The ACLU and the Wikimedia Foundation can move forward with an internet surveillance lawsuit against the NSA and Department of Justice, an appeals court has ruled. The ruling, published today, reverses a decision made back in October 2015 by a lower court. That ruling declared that the Wikimedia Foundation, along with several other organizations named in the lawsuit, hadn’t reasonably established that the NSA was collecting their data. But appeals judges found that Wikimedia had made a strong logical case for its claim, reviving the complaint.
Wikimedia’s case concerns internet surveillance under Section 702 of the FISA Amendments Act, or more specifically, “upstream” interception of data from internet backbone cables. The ACLU argued that because Wikimedia’s internet footprint (including its site Wikipedia) was so large, tapping into even one backbone network would have almost certainly captured information from its sites, violating the foundation’s First and Fourth Amendment rights.
The lower court found this unpersuasive, calling the reasoning “incomplete and riddled with assumptions.” But the Fourth Circuit Appeals Court decided that it was a logical conclusion based on Wikipedia’s size and the upstream program’s basic premise. “Wikimedia has plausibly alleged that its communications travel all of the roads that a communication can take, and that the NSA seizes all of the communications along at least one of those road,” wrote Judge Albert Diaz.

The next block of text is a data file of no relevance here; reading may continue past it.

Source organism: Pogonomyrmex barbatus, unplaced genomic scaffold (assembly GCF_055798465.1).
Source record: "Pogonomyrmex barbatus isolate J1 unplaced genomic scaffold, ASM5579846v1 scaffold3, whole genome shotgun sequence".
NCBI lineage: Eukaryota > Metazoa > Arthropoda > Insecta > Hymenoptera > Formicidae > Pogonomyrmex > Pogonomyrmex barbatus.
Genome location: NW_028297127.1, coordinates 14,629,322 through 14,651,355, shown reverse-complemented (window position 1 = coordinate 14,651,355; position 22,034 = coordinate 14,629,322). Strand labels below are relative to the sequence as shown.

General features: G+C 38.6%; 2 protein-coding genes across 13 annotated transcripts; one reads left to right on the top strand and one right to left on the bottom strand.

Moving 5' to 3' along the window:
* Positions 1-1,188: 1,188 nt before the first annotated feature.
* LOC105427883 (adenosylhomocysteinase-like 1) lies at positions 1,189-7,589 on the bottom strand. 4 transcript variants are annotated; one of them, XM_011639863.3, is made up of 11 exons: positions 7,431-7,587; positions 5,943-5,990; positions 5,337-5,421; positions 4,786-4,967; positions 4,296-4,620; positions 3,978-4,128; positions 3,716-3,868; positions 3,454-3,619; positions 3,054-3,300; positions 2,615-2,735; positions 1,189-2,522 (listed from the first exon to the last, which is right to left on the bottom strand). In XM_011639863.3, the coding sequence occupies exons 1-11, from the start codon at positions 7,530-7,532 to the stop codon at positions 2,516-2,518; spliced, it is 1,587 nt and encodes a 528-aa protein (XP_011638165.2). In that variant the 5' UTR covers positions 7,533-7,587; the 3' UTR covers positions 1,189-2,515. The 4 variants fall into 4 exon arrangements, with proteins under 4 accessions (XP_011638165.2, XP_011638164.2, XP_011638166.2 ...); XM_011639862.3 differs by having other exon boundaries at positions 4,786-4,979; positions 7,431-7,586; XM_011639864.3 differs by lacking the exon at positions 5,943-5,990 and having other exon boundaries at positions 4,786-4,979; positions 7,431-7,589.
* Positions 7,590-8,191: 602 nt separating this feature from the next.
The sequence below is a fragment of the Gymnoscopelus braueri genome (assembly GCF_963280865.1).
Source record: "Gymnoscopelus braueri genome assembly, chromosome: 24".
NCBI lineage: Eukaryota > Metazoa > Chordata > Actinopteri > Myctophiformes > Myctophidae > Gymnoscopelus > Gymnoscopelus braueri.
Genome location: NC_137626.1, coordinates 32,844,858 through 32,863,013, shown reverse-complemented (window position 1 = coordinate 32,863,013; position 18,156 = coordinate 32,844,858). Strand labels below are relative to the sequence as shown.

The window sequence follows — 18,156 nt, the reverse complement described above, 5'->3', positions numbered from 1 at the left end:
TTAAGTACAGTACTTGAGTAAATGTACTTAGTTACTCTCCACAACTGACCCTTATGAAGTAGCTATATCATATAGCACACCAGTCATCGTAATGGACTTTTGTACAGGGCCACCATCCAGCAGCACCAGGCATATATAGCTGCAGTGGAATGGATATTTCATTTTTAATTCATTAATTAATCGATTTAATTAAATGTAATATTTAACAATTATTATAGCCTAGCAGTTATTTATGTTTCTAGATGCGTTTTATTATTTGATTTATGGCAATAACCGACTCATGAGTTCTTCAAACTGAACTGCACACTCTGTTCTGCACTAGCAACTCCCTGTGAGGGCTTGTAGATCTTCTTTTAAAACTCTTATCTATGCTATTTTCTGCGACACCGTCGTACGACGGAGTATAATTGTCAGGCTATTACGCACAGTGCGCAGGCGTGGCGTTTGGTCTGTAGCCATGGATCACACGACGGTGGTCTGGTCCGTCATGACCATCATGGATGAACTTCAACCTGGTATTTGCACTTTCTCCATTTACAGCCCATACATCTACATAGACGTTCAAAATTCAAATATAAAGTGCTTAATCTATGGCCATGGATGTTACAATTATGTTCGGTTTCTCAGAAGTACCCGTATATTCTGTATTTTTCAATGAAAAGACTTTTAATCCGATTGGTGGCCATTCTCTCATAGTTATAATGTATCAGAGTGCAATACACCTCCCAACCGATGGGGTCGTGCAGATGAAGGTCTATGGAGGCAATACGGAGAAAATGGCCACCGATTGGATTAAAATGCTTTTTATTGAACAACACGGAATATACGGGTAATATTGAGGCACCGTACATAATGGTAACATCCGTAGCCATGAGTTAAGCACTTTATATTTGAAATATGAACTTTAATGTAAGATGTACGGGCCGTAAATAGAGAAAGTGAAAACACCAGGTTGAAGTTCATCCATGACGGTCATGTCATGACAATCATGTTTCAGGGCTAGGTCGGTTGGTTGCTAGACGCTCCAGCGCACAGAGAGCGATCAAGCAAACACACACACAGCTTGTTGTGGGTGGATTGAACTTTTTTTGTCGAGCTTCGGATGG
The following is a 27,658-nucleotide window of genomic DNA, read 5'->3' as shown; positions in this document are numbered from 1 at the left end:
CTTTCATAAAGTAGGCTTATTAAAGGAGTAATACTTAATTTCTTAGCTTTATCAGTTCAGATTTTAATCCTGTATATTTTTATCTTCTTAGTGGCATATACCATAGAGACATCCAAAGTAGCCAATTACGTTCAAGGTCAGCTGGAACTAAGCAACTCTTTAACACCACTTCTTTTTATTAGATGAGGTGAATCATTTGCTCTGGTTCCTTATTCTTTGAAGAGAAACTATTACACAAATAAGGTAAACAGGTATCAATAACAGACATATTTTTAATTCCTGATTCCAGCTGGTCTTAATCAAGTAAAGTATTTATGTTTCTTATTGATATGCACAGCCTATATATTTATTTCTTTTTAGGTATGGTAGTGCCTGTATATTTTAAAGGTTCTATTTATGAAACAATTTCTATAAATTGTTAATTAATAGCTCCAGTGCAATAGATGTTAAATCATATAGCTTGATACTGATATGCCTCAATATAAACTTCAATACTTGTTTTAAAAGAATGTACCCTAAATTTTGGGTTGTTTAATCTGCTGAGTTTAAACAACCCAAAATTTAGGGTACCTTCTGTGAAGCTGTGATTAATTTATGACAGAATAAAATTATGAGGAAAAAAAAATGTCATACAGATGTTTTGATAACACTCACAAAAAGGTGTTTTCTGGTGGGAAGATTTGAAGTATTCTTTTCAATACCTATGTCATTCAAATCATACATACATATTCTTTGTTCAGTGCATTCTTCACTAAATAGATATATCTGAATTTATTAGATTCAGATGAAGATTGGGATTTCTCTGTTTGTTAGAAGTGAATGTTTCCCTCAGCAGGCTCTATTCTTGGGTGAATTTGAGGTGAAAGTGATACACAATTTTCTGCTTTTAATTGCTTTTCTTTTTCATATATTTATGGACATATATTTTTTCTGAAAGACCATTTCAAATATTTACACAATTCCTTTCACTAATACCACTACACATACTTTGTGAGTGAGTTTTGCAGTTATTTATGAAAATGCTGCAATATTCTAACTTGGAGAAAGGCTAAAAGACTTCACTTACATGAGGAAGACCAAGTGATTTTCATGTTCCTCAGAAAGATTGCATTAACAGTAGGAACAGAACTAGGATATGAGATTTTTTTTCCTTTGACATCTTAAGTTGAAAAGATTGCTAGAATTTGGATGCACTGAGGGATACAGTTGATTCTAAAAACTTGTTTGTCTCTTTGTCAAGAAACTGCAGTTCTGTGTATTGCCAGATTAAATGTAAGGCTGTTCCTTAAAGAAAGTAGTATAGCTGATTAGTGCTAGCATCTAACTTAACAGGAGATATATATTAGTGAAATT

This reasoning doesn’t apply to other plaintiffs in the lawsuit, including Human Rights Watch and Amnesty International. Diaz writes that these parties, with their much smaller online footprints, would need to “plausibly establish that the NSA is intercepting ‘substantially all’ text-based communications” to prove they’re being surveilled — something that’s impossible without more leaked details about the program’s scope. But Snowden’s existing leaks did provide enough information to help Wikimedia’s case avoid the fate of Clapper v. Amnesty, an earlier (failed) ACLU lawsuit challenging NSA surveillance.
The decision doesn’t guarantee that Wikimedia will prevail in the larger case, or that a legal victory will provide sweeping change. An earlier suit successfully attacked the NSA’s phone surveillance program, but only reached victory as it was already winding down. Regardless, it helps set a precedent for future lawsuits, and it renews opposition to Section 702’s broad surveillance capabilities, which are up for reapproval in Congress this year.